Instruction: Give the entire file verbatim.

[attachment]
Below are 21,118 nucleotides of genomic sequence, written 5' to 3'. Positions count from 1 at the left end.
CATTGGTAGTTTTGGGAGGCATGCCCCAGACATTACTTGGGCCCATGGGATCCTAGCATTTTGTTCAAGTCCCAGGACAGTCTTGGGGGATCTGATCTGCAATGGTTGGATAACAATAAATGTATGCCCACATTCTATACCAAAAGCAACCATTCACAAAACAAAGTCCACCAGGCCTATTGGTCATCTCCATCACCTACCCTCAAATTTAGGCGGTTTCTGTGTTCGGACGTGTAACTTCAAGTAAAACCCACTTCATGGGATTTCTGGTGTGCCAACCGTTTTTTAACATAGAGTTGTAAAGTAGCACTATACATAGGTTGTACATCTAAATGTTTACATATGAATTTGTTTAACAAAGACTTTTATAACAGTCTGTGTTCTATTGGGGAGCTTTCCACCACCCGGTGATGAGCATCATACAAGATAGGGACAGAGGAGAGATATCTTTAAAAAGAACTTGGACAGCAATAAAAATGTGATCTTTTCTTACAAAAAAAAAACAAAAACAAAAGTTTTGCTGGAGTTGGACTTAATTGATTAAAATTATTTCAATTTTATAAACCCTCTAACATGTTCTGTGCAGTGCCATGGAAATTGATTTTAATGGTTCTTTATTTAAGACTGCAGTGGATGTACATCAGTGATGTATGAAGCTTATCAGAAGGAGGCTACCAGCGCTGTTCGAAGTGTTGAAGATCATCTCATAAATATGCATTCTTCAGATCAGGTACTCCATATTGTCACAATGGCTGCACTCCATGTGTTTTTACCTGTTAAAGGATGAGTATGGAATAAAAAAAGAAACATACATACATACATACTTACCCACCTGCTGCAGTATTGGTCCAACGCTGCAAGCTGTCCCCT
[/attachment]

Below are 21,118 nucleotides of genomic sequence, written 5' to 3'. Positions count from 1 at the left end.
CATTGGTAGTTTTGGGAGGCATGCCCCAGACATTACTTGGGCCCATGGGATCCTAGCATTTTGTTCAAGTCCCAGGACAGTCTTGGGGGATCTGATCTGCAATGGTTGGATAACAATAAATGTATGCCCACATTCTATACCAAAAGCAACCATTCACAAAACAAAGTCCACCAGGCCTATTGGTCATCTCCATCACCTACCCTCAAATTTAGGCGGTTTCTGTGTTCGGACGTGTAACTTCAAGTAAAACCCACTTCATGGGATTTCTGGTGTGCCAACCGTTTTTTAACATAGAGTTGTAAAGTAGCACTATACATAGGTTGTACATCTAAATGTTTACATATGAATTTGTTTAACAAAGACTTTTATAACAGTCTGTGTTCTATTGGGGAGCTTTCCACCACCCGGTGATGAGCATCATACAAGATAGGGACAGAGGAGAGATATCTTTAAAAAGAACTTGGACAGCAATAAAAATGTGATCTTTTCTTACAAAAAAAAAACAAAAACAAAAGTTTTGCTGGAGTTGGACTTAATTGATTAAAATTATTTCAATTTTATAAACCCTCTAACATGTTCTGTGCAGTGCCATGGAAATTGATTTTAATGGTTCTTTATTTAAGACTGCAGTGGATGTACATCAGTGATGTATGAAGCTTATCAGAAGGAGGCTACCAGCGCTGTTCGAAGTGTTGAAGATCATCTCATAAATATGCATTCTTCAGATCAGGTACTCCATATTGTCACAATGGCTGCACTCCATGTGTTTTTACCTGTTAAAGGATGAGTATGGAATAAAAAAAGAAACATACATACATACATACTTACCCACCTGCTGCAGTATTGGTCCAACGCTGCAAGCTGTCCCCT